Fight Every Battle as if it was Your Last. If you are using death as your guide and living in the present moment then you will naturally fight every battle in your life as if it was a defining moment to make or break everything you have worked for. When you have this mentality you are naturally doing your best at everything and your chances for success are greatly improved. This is the type of performance that we have come to expect from our great leaders and role models so why should we sell ourselves short of realizing such greatness? It is through this concept that you will truly be living to your full potential and increasing your likelihood of being the man that others look to for inspiration.

I expect some discerning remarks from the Knights of Lepanto.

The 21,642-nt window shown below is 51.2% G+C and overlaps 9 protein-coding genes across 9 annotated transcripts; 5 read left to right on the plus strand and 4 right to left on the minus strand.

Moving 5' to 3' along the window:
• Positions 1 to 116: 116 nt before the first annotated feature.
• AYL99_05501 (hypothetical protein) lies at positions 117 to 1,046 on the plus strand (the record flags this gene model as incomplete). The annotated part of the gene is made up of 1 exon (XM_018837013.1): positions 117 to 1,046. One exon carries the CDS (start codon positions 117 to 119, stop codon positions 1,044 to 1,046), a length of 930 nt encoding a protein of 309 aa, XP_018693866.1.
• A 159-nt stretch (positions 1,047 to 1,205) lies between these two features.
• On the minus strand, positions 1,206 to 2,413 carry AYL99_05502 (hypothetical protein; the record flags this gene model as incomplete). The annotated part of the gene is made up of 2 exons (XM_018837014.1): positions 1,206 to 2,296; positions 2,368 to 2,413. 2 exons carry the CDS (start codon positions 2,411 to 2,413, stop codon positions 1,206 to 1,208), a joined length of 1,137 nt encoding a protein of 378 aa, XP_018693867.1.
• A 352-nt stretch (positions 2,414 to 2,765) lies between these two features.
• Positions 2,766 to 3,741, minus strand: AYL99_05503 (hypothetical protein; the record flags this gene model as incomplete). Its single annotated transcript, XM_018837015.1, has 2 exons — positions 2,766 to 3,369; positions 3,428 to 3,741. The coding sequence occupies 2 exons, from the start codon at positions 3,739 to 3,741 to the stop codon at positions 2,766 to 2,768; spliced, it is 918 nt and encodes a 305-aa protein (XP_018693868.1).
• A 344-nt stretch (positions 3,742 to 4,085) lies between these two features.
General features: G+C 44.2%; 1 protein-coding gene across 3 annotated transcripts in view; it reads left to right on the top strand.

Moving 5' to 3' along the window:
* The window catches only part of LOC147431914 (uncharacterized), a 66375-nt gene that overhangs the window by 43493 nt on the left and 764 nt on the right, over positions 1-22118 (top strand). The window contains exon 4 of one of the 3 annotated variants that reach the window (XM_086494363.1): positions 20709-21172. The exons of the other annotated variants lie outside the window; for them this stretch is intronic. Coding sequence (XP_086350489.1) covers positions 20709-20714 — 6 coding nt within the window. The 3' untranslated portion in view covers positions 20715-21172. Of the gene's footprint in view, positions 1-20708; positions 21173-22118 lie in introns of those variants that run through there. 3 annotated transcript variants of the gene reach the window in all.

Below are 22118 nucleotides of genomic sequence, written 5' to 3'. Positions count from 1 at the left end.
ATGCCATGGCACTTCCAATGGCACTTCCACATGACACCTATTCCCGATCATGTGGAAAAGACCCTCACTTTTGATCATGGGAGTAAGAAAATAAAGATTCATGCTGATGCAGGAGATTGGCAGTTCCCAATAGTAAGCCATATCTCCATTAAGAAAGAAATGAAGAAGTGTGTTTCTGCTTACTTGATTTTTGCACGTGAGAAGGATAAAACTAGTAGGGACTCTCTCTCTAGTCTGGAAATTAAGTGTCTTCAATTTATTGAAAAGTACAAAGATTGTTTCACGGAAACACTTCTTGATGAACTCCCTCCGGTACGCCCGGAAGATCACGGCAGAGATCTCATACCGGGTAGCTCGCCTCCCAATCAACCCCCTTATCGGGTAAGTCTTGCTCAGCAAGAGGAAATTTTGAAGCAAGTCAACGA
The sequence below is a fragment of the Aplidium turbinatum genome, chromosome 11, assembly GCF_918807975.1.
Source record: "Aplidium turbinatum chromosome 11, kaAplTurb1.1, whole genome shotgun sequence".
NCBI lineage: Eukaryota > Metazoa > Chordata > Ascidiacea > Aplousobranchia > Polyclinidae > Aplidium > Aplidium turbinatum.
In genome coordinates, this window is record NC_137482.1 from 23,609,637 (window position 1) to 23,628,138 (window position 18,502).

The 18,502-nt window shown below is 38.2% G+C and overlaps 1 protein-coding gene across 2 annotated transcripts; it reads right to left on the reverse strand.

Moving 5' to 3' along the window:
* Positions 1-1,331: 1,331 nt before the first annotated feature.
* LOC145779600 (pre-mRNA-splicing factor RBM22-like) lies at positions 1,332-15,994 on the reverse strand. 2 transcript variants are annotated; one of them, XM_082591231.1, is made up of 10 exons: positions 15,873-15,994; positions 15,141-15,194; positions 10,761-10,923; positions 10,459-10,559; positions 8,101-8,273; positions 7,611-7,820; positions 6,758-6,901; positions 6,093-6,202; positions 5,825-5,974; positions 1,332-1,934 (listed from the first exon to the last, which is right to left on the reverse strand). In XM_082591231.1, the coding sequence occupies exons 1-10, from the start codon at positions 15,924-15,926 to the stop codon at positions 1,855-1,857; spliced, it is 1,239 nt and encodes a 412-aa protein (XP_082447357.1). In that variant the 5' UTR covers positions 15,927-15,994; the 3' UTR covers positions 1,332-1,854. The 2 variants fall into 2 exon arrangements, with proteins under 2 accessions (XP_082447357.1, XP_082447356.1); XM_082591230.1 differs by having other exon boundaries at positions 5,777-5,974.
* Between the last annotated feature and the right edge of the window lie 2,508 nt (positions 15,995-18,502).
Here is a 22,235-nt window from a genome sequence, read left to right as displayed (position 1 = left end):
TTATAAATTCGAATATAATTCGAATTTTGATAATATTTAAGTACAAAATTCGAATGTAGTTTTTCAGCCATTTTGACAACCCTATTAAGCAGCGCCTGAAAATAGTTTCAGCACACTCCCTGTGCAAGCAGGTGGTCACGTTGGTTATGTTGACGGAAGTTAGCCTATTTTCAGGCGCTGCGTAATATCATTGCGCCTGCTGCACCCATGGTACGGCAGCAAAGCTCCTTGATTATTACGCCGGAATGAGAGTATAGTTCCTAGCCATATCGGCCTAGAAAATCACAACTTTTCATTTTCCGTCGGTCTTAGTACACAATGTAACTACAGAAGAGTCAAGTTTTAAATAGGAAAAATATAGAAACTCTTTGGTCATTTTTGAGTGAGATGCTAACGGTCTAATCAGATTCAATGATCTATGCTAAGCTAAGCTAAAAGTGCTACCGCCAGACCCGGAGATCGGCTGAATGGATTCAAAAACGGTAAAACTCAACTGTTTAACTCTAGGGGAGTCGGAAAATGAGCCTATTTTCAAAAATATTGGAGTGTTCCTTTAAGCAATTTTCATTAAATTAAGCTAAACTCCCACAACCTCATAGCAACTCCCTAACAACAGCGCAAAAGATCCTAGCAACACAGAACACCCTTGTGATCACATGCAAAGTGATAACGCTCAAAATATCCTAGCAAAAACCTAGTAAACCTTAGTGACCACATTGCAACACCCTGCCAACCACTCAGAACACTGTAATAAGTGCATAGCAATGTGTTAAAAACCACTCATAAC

14 thoughts on “True Warrior?

  1. I’ll take a stab…

    Use Death as your Guide:
    While I should often contemplate the last things, death specifically; if my meditation is only inspiring me to “start doing the exact thing that I have always wanted to do” then I’m missing the boat. The precise problem with society is that everyone is doing what they want instead of what they should. A true warrior does battle against himself, warring against his fallen nature for the sake of supernatural virtue. He looks to his own interests last – for the sake of Christ, His Church, and the welfare of the weak.

    Chose the Path with Heart:
    What if the “path with heart” leads one over a cliff or to the pit of hell? Of course the destination matters. Skipping along merrily along “a path in your life that brought you happiness in the moment” without thought of where you’re going could end you up at someplace very bad. Like an Obama rally, or an all women’s meeting on Thursday night somewhere in Griswold. Scary stuff.